Makes progress visible: One of the most tangible benefits of making and executing an Action Plan is that you can literally see progress towards making your Goal a reality. An Action Plan is like a thermometer where the mercury inches up as your temperature is detected. It is your road map towards the goal, and it will guide and help you monitor every step of your journey. As you systematically complete each item in your Action Plan towards a goal, you can see your reality also take shape, like a hazy distant figure becoming clearer and clearer as you get closer.

Increases your focus: An Action Plan directs your attention to the next thing you need to do to achieve your Goal. Yes, you may have many simultaneous Goals, and each one may have its Action Plan but the focussing effect still helps you home in on your next tasks. This is vitally important when your canvas is life itself and you are seeking to improve all areas of life in order to realize your grand Vision and Mission. The Action Plan shows you the trees instead of the forest.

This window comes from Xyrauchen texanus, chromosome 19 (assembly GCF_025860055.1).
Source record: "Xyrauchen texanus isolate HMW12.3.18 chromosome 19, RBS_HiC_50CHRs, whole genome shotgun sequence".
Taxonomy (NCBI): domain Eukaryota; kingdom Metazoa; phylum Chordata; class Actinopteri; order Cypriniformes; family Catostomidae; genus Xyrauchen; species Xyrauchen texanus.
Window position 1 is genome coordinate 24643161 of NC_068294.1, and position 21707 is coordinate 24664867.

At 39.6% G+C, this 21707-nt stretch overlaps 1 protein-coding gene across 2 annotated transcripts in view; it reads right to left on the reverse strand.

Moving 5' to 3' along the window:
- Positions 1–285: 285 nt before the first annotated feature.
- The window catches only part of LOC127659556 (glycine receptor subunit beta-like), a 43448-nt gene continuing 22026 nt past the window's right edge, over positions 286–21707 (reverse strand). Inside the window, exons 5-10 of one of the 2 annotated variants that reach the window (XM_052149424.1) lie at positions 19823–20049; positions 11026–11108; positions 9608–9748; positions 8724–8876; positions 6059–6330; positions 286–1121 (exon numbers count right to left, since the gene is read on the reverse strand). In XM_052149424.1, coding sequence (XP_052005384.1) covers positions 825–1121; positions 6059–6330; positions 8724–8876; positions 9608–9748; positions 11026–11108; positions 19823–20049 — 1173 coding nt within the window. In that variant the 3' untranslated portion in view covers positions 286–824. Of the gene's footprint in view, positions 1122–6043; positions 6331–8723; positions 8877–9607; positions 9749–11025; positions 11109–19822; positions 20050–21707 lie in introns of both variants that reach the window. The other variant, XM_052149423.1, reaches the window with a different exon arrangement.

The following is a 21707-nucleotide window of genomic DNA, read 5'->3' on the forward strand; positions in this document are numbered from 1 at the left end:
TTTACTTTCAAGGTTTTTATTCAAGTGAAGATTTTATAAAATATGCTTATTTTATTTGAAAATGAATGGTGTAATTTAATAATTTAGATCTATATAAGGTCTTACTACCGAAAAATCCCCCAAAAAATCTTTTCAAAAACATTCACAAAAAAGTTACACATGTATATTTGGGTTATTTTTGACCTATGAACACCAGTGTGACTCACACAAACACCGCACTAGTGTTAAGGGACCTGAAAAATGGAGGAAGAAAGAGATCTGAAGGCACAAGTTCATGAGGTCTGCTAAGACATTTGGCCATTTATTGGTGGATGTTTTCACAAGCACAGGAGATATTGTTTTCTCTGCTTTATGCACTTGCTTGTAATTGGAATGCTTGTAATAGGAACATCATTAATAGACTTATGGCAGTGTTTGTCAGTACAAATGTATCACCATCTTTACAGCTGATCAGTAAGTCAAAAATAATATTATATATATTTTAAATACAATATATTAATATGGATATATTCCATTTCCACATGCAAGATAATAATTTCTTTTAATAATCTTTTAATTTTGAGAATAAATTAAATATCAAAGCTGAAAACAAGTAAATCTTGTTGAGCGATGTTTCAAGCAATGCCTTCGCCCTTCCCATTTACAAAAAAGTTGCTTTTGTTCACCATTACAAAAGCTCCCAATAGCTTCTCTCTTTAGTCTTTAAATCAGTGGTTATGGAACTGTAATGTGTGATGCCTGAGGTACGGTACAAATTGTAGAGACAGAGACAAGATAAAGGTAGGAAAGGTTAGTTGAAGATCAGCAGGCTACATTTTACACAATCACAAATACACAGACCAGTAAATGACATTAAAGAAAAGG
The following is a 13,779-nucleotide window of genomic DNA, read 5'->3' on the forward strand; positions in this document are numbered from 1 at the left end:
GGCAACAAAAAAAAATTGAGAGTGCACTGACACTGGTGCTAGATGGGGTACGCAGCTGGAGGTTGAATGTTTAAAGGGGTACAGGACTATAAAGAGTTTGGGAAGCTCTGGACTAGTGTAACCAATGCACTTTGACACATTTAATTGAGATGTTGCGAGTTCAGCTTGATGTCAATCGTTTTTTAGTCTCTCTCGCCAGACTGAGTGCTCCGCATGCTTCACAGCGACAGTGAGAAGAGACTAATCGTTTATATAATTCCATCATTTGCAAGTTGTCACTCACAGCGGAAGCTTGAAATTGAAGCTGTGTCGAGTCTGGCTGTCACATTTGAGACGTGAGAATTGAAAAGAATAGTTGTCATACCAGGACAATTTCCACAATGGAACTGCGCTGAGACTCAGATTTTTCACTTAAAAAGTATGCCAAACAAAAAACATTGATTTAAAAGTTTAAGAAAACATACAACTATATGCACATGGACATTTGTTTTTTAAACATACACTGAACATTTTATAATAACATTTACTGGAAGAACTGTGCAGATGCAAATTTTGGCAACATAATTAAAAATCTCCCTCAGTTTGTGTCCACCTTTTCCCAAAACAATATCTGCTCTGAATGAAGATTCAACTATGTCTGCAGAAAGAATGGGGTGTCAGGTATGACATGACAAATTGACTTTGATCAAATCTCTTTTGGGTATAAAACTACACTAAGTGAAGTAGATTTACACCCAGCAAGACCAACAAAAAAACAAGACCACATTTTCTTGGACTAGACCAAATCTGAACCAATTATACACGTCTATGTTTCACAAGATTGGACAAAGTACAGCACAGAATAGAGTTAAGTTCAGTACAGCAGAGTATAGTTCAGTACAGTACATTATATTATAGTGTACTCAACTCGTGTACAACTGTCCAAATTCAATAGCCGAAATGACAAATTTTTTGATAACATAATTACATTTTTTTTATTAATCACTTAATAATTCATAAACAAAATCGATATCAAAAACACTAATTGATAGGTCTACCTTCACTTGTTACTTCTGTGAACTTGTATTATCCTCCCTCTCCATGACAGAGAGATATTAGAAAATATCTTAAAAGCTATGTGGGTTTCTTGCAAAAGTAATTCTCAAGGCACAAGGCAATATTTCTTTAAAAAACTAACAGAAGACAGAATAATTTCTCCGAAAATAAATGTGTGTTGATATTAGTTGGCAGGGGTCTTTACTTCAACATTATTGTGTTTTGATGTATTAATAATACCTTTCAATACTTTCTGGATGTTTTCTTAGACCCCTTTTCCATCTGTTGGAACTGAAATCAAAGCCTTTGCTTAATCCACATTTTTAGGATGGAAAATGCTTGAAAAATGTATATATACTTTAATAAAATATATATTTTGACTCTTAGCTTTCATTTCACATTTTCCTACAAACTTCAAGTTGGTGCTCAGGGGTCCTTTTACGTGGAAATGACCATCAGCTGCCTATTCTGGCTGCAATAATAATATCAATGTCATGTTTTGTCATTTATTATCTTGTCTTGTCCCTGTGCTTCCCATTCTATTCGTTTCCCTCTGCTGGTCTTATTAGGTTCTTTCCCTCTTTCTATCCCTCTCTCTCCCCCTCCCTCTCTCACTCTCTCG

Increase self-confidence: Along with this comes a surge of confidence, a confirmation: I can do this! This self-confidence increases your feeling of control over your circumstances and Goals, and right away gives you an energy boost.

How to develop an Action Plan

I agree, it might initially appear daunting to develop a lifetime’s worth of specific steps to realize your Goals in each of the 11 life areas we have identified. The good news is that you don’t have to do it all in one afternoon. Take your time, and do not hurry, allowing yourself the latitude and time to develop powerful Action Plans for each life area. Think of it this way: your life literally depends on it.

I recommend a recursive approach. For each life goal, first make a quick list of broad actions. For example, if your career goal is to become a doctor and build an ultra-modern hospital, your broad steps in the first round could be: